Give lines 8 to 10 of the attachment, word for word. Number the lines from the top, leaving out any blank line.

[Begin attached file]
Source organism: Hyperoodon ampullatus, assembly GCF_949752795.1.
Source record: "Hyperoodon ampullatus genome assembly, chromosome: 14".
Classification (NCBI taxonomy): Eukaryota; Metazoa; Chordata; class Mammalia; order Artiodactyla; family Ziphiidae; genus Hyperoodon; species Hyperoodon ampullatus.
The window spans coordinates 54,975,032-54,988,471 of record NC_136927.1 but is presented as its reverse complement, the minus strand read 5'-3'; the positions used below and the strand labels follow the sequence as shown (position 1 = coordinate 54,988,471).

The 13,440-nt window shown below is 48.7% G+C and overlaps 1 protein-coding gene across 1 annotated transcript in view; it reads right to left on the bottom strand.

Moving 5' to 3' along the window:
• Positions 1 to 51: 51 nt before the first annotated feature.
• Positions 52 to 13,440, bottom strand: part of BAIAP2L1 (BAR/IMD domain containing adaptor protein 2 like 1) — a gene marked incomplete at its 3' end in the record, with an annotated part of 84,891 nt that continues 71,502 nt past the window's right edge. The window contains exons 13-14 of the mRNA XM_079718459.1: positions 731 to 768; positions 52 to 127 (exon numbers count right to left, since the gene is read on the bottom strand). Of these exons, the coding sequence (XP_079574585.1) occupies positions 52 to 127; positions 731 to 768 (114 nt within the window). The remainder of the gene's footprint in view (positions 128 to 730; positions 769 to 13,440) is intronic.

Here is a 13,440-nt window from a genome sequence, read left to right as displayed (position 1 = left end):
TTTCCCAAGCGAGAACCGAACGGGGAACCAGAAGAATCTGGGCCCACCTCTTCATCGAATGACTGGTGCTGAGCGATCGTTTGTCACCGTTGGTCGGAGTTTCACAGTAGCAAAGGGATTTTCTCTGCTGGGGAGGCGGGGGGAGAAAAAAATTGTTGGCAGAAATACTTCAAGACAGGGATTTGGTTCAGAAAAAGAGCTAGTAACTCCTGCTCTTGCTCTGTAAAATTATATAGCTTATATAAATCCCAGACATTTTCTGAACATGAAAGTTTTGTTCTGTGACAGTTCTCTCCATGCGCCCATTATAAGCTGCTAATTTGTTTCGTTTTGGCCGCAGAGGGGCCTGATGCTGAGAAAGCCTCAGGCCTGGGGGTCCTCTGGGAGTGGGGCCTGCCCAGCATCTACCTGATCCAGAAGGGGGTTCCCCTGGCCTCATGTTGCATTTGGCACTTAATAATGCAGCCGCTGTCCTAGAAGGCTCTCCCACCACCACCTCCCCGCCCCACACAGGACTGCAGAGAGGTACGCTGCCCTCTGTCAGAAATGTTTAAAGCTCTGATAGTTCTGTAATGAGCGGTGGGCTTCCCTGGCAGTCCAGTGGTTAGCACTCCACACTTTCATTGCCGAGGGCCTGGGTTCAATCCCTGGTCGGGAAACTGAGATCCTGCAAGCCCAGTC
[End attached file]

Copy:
• Positions 52 to 13,440, bottom strand: part of BAIAP2L1 (BAR/IMD domain containing adaptor protein 2 like 1) — a gene marked incomplete at its 3' end in the record, with an annotated part of 84,891 nt that continues 71,502 nt past the window's right edge. The window contains exons 13-14 of the mRNA XM_079718459.1: positions 731 to 768; positions 52 to 127 (exon numbers count right to left, since the gene is read on the bottom strand). Of these exons, the coding sequence (XP_079574585.1) occupies positions 52 to 127; positions 731 to 768 (114 nt within the window). The remainder of the gene's footprint in view (positions 128 to 730; positions 769 to 13,440) is intronic.

Here is a 13,440-nt window from a genome sequence, read left to right as displayed (position 1 = left end):
TTTCCCAAGCGAGAACCGAACGGGGAACCAGAAGAATCTGGGCCCACCTCTTCATCGAATGACTGGTGCTGAGCGATCGTTTGTCACCGTTGGTCGGAGTTTCACAGTAGCAAAGGGATTTTCTCTGCTGGGGAGGCGGGGGGAGAAAAAAATTGTTGGCAGAAATACTTCAAGACAGGGATTTGGTTCAGAAAAAGAGCTAGTAACTCCTGCTCTTGCTCTGTAAAATTATATAGCTTATATAAATCCCAGACATTTTCTGAACATGAAAGTTTTGTTCTGTGACAGTTCTCTCCATGCGCCCATTATAAGCTGCTAATTTGTTTCGTTTTGGCCGCAGAGGGGCCTGATGCTGAGAAAGCCTCAGGCCTGGGGGTCCTCTGGGAGTGGGGCCTGCCCAGCATCTACCTGATCCAGAAGGGGGTTCCCCTGGCCTCATGTTGCATTTGGCACTTAATAATGCAGCCGCTGTCCTAGAAGGCTCTCCCACCACCACCTCCCCGCCCCACACAGGACTGCAGAGAGGTACGCTGCCCTCTGTCAGAAATGTTTAAAGCTCTGATAGTTCTGTAATGAGCGGTGGGCTTCCCTGGCAGTCCAGTGGTTAGCACTCCACACTTTCATTGCCGAGGGCCTGGGTTCAATCCCTGGTCGGGAAACTGAGATCCTGCAAGCCCAGTC